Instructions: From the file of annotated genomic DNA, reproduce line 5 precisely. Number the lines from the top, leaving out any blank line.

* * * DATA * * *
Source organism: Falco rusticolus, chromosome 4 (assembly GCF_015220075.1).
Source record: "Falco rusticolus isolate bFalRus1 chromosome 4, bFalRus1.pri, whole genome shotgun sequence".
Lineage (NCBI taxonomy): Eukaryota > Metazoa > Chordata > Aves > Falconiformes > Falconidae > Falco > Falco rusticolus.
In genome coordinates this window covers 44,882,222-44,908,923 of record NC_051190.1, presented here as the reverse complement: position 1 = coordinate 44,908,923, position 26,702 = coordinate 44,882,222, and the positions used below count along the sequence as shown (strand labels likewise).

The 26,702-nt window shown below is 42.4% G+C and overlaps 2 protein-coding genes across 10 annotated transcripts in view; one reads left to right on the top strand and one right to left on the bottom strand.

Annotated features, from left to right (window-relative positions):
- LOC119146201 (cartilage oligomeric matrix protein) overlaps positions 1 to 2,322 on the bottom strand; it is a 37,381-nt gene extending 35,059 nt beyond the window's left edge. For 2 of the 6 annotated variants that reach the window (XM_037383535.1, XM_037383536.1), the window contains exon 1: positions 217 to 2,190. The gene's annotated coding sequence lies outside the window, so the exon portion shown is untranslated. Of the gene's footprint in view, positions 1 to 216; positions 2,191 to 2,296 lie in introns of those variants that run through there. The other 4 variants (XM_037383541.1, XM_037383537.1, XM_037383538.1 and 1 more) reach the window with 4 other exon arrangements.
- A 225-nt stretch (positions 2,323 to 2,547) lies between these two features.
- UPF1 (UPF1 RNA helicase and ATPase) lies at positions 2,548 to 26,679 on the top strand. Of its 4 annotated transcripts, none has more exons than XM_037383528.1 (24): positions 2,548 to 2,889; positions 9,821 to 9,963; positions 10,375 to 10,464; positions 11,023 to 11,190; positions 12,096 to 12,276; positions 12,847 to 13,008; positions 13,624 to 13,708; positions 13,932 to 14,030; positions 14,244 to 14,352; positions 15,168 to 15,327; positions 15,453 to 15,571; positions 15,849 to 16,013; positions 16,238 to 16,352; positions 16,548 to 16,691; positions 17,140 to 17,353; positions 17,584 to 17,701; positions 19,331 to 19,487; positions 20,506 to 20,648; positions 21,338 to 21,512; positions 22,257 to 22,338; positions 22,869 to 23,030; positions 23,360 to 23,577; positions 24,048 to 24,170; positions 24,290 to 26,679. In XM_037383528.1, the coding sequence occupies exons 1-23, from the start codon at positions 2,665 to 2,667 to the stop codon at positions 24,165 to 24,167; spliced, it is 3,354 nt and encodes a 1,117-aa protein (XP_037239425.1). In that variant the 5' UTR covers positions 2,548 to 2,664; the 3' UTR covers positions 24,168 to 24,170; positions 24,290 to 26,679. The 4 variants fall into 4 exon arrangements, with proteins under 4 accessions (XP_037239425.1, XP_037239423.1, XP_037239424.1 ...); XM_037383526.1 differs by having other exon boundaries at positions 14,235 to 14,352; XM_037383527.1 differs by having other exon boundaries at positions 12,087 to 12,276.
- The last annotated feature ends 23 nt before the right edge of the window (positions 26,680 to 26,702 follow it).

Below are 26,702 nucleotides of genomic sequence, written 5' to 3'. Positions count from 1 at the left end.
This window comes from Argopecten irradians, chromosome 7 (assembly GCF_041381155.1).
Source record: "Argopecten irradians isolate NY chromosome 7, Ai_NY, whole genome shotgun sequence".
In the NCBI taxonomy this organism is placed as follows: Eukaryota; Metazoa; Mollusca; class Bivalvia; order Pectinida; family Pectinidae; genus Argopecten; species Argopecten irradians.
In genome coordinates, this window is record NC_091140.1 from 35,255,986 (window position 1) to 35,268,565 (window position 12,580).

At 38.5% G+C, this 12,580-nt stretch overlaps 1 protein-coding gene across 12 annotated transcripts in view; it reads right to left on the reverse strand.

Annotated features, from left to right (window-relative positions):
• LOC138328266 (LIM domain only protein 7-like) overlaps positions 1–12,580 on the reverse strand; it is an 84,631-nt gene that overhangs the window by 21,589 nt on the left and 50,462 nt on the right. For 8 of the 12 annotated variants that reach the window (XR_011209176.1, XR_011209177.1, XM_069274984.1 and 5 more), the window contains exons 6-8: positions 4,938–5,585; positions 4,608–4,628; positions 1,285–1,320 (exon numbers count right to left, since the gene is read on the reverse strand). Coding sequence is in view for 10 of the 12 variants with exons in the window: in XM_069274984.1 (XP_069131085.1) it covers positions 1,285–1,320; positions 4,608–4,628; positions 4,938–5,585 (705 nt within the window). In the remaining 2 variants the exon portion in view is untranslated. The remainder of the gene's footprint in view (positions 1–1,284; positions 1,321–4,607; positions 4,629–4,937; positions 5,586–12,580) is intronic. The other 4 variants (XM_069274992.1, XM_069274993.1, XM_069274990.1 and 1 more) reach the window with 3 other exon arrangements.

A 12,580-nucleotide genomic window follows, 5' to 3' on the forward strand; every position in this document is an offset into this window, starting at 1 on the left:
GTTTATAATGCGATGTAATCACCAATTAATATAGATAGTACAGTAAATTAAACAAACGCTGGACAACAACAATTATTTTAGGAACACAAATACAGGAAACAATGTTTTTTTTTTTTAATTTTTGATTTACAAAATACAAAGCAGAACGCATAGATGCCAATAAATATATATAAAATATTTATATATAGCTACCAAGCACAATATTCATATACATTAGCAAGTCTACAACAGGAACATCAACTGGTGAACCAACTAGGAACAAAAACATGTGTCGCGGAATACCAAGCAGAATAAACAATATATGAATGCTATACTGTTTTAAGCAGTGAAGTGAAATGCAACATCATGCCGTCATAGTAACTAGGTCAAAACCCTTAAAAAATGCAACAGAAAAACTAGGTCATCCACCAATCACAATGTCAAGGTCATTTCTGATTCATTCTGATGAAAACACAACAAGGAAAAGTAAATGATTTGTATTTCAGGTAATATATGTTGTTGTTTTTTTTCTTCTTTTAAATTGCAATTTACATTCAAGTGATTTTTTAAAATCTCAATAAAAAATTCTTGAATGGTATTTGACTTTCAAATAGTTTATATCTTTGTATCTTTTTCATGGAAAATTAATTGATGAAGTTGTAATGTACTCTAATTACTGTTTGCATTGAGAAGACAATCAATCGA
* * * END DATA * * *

The 26,702-nt window shown below is 42.4% G+C and overlaps 2 protein-coding genes across 10 annotated transcripts in view; one reads left to right on the top strand and one right to left on the bottom strand.